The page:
New Teacher Profile: Clark Marshall


Ceramics, A Way of Life

By Taylor Fullmer


Mr. Marshall is the new ceramics teacher this year at Copper Hills, and The Grizzly Growl has been quite  curious as to the path he has taken life becoming a Grizzly. Clark Marshall was born on February 9, in American Fork Hospital at precisely 1:05 in the morning. He was also born three weeks early, which, he thinks, contributes to him being the hasty person he is today. He grew up in Highland until the age of six, when he then moved to Provo with his family. He attended Timpview High School, where he grew to love ceramics.  He also enjoyed competitive rock climbing and being an influential part of his drumline team. Mr. Marshall stated, “All of my brothers have always been into art, so it was somewhat inherited.” He worked hard to get the pottery skills he has today, coming before and after school almost every day and coming in on weekends to work on projects.

After high school, Mr. Marshall completed his freshman year of college, but in between studying would spend nights with his friends going dancing and having a lot of fun. “That year was probably the most fun I have ever had in my life.” During that time, he even learned how to break-dance. He then served a two year religious internship in Rome, Italy. He enjoyed the people, the food, and the clothing and learned that he had a passion for learning foreign languages. Before coming to Copper Hills, he taught at Provo High, Skyview High, and Smithfield High and occasionally still teaches art history at Utah State.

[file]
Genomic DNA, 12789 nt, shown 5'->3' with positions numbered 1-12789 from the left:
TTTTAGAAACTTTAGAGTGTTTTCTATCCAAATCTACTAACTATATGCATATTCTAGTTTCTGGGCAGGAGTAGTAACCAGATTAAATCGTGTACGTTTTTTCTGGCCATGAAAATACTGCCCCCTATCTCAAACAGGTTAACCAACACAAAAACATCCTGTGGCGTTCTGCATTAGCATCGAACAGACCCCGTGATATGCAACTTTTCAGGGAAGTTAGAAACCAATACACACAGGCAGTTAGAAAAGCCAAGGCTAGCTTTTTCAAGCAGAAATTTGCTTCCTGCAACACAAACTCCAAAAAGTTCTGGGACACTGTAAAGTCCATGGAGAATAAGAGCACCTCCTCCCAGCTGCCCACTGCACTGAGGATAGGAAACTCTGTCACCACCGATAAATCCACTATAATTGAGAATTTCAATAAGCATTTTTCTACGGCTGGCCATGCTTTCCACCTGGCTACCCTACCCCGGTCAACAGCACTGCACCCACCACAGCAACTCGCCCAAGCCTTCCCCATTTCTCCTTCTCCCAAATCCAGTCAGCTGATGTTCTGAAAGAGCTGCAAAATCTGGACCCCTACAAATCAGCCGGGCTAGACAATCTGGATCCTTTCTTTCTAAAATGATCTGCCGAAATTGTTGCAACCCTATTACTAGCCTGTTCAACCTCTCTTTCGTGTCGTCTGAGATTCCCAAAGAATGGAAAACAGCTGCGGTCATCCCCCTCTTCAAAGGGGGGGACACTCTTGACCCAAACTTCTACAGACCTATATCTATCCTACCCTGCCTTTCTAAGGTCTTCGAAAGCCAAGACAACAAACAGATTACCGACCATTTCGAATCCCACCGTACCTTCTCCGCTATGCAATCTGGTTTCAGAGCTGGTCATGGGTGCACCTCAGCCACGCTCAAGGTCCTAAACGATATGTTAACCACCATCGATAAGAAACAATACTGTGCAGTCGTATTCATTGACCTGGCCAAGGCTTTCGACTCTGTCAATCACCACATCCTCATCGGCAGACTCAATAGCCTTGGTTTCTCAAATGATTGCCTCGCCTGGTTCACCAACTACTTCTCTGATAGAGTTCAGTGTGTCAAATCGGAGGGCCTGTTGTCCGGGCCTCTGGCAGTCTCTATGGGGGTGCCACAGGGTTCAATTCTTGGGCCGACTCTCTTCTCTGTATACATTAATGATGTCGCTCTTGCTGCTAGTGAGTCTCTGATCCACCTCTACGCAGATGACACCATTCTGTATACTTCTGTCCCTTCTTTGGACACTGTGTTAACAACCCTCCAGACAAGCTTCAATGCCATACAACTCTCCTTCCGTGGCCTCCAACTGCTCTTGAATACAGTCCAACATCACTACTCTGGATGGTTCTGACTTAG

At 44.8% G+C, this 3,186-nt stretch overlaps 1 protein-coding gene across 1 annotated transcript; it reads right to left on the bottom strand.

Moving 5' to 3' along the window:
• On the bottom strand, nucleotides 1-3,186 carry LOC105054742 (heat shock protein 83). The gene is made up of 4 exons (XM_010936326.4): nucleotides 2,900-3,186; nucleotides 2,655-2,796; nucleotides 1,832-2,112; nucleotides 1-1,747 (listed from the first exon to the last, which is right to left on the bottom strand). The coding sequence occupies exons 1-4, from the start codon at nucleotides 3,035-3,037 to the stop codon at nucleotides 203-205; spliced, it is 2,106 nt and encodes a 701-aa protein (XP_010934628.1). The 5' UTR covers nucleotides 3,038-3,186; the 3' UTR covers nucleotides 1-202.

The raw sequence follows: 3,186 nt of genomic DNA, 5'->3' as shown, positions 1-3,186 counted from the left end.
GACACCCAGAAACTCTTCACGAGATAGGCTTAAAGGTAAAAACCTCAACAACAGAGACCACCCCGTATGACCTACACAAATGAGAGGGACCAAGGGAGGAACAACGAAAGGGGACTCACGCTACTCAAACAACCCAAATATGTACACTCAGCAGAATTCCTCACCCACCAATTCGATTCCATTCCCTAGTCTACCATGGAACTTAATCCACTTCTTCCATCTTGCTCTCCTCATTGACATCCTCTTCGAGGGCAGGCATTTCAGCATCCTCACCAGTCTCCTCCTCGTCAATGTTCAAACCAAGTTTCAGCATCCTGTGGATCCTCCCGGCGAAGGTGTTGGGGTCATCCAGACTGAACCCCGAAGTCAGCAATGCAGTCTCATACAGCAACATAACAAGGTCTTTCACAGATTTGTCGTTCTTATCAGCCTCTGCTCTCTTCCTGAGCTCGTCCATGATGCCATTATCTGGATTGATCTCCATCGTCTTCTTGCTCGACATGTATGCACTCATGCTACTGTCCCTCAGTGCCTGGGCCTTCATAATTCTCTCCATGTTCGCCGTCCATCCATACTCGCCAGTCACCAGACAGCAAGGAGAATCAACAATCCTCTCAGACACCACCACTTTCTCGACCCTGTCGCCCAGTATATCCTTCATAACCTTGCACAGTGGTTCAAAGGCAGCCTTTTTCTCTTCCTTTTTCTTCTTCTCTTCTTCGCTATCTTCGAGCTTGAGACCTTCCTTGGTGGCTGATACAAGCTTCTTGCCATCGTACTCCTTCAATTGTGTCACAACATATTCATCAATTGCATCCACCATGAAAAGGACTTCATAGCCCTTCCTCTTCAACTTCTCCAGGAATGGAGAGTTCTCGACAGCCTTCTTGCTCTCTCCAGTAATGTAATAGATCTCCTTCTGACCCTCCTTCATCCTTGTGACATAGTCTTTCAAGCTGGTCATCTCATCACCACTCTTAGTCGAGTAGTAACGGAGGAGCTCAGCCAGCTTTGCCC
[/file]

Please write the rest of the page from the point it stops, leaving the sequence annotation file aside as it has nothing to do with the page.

Aside from teaching, Mr. Marshall loves to act. He has been in many independent films, and has earned outstanding roles in each film. He considers teaching being closely related to acting. He also sees teaching as an art itself, having to captivate an audience and keep them interested in a topic. He enjoys teaching students, rather than adults because of their open minds and he loves to see “lights turn on” as he teaches them a brand new subject. Mr. Marshall enjoys teaching at Copper Hills because he has very nice supplies and a great room to work with. The administration has also been very accommodating to the needs of the ceramics studio. When asked what one thing he has learned from his own experiences and would like to teach to students, he simply responded, “the idea of permanence.” He would like to extend his knowledge of pottery and how it can apply to students’ lives.

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